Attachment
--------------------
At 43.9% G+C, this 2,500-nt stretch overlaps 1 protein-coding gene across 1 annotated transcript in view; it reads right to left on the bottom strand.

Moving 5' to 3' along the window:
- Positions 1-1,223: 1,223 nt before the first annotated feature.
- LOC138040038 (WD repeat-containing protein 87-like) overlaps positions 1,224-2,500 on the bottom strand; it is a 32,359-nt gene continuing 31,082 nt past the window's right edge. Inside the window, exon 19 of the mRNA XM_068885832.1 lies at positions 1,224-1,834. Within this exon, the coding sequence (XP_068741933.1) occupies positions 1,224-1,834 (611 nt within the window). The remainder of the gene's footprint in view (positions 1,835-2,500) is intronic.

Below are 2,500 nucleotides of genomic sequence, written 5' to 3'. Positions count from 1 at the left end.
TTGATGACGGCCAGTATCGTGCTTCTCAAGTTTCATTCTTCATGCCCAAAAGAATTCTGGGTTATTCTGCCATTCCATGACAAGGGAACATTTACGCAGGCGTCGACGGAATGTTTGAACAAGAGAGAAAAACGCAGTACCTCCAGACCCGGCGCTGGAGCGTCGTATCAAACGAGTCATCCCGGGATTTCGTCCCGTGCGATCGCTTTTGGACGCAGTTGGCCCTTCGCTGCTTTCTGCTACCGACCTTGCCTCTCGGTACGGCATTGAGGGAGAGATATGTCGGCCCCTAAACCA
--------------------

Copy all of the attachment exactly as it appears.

At 43.9% G+C, this 2,500-nt stretch overlaps 1 protein-coding gene across 1 annotated transcript in view; it reads right to left on the bottom strand.

Moving 5' to 3' along the window:
- Positions 1-1,223: 1,223 nt before the first annotated feature.
- LOC138040038 (WD repeat-containing protein 87-like) overlaps positions 1,224-2,500 on the bottom strand; it is a 32,359-nt gene continuing 31,082 nt past the window's right edge. Inside the window, exon 19 of the mRNA XM_068885832.1 lies at positions 1,224-1,834. Within this exon, the coding sequence (XP_068741933.1) occupies positions 1,224-1,834 (611 nt within the window). The remainder of the gene's footprint in view (positions 1,835-2,500) is intronic.

Below are 2,500 nucleotides of genomic sequence, written 5' to 3'. Positions count from 1 at the left end.
TTGATGACGGCCAGTATCGTGCTTCTCAAGTTTCATTCTTCATGCCCAAAAGAATTCTGGGTTATTCTGCCATTCCATGACAAGGGAACATTTACGCAGGCGTCGACGGAATGTTTGAACAAGAGAGAAAAACGCAGTACCTCCAGACCCGGCGCTGGAGCGTCGTATCAAACGAGTCATCCCGGGATTTCGTCCCGTGCGATCGCTTTTGGACGCAGTTGGCCCTTCGCTGCTTTCTGCTACCGACCTTGCCTCTCGGTACGGCATTGAGGGAGAGATATGTCGGCCCCTAAACCA